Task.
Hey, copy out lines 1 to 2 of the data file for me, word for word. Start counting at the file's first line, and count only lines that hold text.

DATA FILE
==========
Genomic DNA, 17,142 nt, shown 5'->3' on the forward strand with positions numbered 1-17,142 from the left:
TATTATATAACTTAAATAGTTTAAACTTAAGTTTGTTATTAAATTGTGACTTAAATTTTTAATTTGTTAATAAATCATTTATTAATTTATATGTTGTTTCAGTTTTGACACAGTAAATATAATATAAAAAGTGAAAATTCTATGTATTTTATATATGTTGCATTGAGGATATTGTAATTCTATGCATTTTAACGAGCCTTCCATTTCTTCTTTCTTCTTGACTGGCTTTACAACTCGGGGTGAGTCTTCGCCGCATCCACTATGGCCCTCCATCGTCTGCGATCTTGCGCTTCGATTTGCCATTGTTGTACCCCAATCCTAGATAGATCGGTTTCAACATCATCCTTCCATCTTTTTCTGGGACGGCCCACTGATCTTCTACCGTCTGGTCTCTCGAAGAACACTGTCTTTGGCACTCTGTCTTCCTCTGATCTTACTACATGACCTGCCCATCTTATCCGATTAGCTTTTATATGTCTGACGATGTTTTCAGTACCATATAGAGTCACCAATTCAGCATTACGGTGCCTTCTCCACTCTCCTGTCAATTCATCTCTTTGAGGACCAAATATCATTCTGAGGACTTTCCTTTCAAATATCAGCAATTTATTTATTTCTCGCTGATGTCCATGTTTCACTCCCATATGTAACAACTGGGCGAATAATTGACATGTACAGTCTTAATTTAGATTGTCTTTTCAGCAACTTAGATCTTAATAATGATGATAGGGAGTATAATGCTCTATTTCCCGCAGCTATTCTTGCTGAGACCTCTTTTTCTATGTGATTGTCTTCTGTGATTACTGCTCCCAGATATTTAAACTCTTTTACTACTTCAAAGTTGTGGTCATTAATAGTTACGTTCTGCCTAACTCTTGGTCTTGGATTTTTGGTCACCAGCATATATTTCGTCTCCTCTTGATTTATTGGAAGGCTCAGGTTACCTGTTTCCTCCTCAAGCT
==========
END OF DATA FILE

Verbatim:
Genomic DNA, 17,142 nt, shown 5'->3' on the forward strand with positions numbered 1-17,142 from the left:
TATTATATAACTTAAATAGTTTAAACTTAAGTTTGTTATTAAATTGTGACTTAAATTTTTAATTTGTTAATAAATCATTTATTAATTTATATGTTGTTTCAGTTTTGACACAGTAAATATAATATAAAAAGTGAAAATTCTATGTATTTTATATATGTTGCATTGAGGATATTGTAATTCTATGCATTTTAACGAGCCTTCCATTTCTTCTTTCTTCTTGACTGGCTTTACAACTCGGGGTGAGTCTTCGCCGCATCCACTATGGCCCTCCATCGTCTGCGATCTTGCGCTTCGATTTGCCATTGTTGTACCCCAATCCTAGATAGATCGGTTTCAACATCATCCTTCCATCTTTTTCTGGGACGGCCCACTGATCTTCTACCGTCTGGTCTCTCGAAGAACACTGTCTTTGGCACTCTGTCTTCCTCTGATCTTACTACATGACCTGCCCATCTTATCCGATTAGCTTTTATATGTCTGACGATGTTTTCAGTACCATATAGAGTCACCAATTCAGCATTACGGTGCCTTCTCCACTCTCCTGTCAATTCATCTCTTTGAGGACCAAATATCATTCTGAGGACTTTCCTTTCAAATATCAGCAATTTATTTATTTCTCGCTGATGTCCATGTTTCACTCCCATATGTAACAACTGGGCGAATAATTGACATGTACAGTCTTAATTTAGATTGTCTTTTCAGCAACTTAGATCTTAATAATGATGATAGGGAGTATAATGCTCTATTTCCCGCAGCTATTCTTGCTGAGACCTCTTTTTCTATGTGATTGTCTTCTGTGATTACTGCTCCCAGATATTTAAACTCTTTTACTACTTCAAAGTTGTGGTCATTAATAGTTACGTTCTGCCTAACTCTTGGTCTTGGATTTTTGGTCACCAGCATATATTTCGTCTCCTCTTGATTTATTGGAAGGCTCAGGTTACCTGTTTCCTCCTCAAGCT